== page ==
Irokawa Daikichi’s work The Culture of the Meiji Period (Amazon) dissects its subject in a much more negative light than others who have studied the same period. While Irokawa understood the benefits of modernization and the Restoration, he also comprehended the cultural sacrifices required for the sake of “bettering Japan.” Unlike studies Keene and Kikue, Irokawa’s is a bottom-up history. He observed the Samurai classes placed his emphasis on the lower classes, the farmers and artisans, whose lives were most completely changed.
Irokawa questioned the integrity of the “Restoration” and showed the hardships created Japan’s by governmental changes. He saw the Restoration more as a transfer of power from one group (the shogunate) to another (the emperor’s advisors), rather than to the emperor himself. Irokawa portrayed the powerbrokers of the Meiji Period as men who were attempting to compromise between an absolute ruler and the capitalist democracies in the West. These men, who had Japan’s best interests in mind, had a difficult task. Regarding Emperor Meiji, Irokawa saw him not as a man who accomplished great and many things (as Keene saw him) but as a man in whose name many things were accomplished.
On one point, Irokawa seemed to contradict himself. He claimed that modernization and capitalism made life increasingly difficult for the majority of Japanese, especially peasants and farmers barely able to subsist. However, he also wrote of a visual culture that was growing more vibrant and was available to involve more people. If people were experiencing difficulty in maintaining enough food or money to survive, how were those same people able to spend money on luxuries, such as roof tiles and paper for windows?
According to Irokawa, as Japan continued to modernize in areas such as industry, it regressed in some capacities. The 1889 Meiji Constitution instituted the emperor as a divinity, which affected not only the governmental but also the spiritual condition of the Japanese. This became the source of the great nationalism that would eventually involve Japan in the Second World War. By quoting Ito Tasaburo, Irokawa correctly identified the this essence as “the harmonious unity of the ruler and the people, the whole nation as one family under the rule of the emperor, his line unbroken for ages eternal.” The people clung to the emperor and the imperial line even when they were opposed to government actions. Irokawa suggested that the people saw Meiji much as he himself did – less as a person who did things and more as a figure. A figure cannot be blamed for the actions of others.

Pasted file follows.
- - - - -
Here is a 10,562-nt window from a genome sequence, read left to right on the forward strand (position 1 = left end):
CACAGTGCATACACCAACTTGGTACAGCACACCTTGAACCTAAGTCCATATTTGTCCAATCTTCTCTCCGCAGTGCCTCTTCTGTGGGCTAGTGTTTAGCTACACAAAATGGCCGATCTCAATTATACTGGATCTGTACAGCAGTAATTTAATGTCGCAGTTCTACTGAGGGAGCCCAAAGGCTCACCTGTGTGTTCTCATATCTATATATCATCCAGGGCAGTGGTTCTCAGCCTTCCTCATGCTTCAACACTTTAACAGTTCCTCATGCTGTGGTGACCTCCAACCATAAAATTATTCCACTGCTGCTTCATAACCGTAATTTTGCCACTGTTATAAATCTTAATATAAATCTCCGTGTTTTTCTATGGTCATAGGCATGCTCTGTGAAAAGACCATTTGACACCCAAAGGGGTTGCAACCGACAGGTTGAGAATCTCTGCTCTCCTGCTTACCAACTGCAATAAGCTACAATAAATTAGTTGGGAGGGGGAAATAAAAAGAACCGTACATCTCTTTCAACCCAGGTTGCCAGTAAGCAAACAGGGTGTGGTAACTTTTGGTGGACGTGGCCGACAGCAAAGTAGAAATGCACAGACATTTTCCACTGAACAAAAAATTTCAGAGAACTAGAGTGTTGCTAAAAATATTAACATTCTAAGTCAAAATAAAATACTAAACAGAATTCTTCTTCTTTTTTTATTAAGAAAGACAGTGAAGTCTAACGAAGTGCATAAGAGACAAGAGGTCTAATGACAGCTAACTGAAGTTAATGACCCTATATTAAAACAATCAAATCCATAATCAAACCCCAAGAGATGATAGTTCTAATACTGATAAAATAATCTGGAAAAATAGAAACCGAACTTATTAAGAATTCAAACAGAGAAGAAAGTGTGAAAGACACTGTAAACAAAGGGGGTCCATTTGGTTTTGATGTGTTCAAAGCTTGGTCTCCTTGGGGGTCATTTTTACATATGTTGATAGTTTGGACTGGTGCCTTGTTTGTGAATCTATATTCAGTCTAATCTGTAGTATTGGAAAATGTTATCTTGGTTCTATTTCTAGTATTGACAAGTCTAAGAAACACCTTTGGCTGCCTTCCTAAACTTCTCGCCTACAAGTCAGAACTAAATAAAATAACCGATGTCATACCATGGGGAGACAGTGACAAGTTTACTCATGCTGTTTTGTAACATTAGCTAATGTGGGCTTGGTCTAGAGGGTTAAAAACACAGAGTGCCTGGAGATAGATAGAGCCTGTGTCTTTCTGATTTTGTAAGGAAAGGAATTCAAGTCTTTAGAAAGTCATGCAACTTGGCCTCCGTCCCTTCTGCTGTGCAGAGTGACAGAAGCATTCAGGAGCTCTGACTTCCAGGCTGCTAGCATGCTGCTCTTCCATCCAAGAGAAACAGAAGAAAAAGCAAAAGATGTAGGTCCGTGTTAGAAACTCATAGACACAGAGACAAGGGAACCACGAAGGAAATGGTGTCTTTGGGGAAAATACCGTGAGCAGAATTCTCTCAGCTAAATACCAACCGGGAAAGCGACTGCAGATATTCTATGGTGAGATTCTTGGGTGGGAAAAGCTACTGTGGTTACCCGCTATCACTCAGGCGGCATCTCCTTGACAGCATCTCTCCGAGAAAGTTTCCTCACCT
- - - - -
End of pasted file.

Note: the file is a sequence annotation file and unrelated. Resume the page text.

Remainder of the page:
Rozman’s “Social Change” focused even more on the lower tiers of society than did Irokawa. New presumptions and perceptions by historians have allowed late Tokugawa and early Meiji Japan to be better understood. Rozman rarely approached Emperor Meiji or those close to him.
The article focused on the shifting roles and experiences of the majority of Japan’s citizens. Many of these changes began in the latter half of the last century of the Tokugawa period. Those involved in agriculture were affected by increasing numbers of citizens migrating to the cities. Fewer available workers required the implementation of better farming techniques and technology. The chonin and nomin experienced a changing climate in social mobility. While acquiring a certain amount of freedom in 1869, they also faced competition which had previously been minimal.
Social status also changed in 1869 with the removal of samurai status. Those of lower societal rank could theoretically mingle with those higher up on the food chain. As the cities began to change in structure, so did the families, due to changes in marital situations and childrearing. One of the most significant changes of the period was mandatory education. Opportunities for educated citizens were much wider than had ever previously been the case.
The above-mentioned are only brief glimpses of what Rozman covers in detail. Both Rozman and Irokawa’s histories are bottom-up accounts of the Meiji area. Both offer different insights of the period than the other literature read in the class, allowing altogether for a more complete and rounded understanding of the Meiji Era.
 Irokawa Daikichi, The Culture of the Meiji Period, 247.